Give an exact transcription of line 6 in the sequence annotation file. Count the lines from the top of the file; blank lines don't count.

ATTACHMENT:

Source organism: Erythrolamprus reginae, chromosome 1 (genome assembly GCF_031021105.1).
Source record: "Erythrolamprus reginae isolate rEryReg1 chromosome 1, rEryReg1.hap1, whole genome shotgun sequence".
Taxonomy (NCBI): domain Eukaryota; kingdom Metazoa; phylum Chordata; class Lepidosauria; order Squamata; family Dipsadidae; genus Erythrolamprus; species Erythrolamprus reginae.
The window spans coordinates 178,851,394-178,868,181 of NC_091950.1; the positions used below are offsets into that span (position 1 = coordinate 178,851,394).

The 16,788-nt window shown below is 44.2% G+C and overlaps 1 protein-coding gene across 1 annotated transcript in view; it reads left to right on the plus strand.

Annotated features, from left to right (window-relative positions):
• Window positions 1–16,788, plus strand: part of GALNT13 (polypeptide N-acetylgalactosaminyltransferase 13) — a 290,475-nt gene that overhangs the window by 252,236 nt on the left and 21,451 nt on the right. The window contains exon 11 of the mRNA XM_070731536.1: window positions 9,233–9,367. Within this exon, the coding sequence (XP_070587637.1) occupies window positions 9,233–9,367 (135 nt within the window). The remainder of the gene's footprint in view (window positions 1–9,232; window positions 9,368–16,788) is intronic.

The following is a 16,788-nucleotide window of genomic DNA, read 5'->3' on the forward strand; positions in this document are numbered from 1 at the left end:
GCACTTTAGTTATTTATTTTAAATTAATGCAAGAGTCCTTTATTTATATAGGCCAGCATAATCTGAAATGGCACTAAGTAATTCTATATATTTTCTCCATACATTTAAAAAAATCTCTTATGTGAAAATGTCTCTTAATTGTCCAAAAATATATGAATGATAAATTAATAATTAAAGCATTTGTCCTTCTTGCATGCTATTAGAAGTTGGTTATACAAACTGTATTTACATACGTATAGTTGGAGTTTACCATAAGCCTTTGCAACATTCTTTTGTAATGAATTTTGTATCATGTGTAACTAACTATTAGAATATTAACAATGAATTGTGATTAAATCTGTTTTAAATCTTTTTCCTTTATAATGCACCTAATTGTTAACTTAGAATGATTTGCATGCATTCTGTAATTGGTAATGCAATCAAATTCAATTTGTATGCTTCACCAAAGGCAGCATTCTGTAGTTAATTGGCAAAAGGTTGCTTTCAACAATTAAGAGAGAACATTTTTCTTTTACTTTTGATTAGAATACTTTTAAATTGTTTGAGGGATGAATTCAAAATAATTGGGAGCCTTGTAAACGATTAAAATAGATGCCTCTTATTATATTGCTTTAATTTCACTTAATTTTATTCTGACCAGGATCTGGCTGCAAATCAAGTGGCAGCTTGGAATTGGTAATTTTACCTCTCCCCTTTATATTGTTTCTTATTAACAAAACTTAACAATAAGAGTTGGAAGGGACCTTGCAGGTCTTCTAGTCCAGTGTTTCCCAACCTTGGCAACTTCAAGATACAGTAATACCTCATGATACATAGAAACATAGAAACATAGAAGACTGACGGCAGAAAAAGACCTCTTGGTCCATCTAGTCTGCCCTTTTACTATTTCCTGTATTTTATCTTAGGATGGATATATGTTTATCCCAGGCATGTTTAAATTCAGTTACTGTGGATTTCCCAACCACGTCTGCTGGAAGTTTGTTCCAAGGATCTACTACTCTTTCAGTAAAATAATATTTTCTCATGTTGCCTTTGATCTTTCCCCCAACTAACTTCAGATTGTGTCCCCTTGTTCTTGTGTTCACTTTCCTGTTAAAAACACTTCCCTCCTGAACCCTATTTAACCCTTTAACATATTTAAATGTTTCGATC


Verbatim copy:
Annotated features, from left to right (window-relative positions):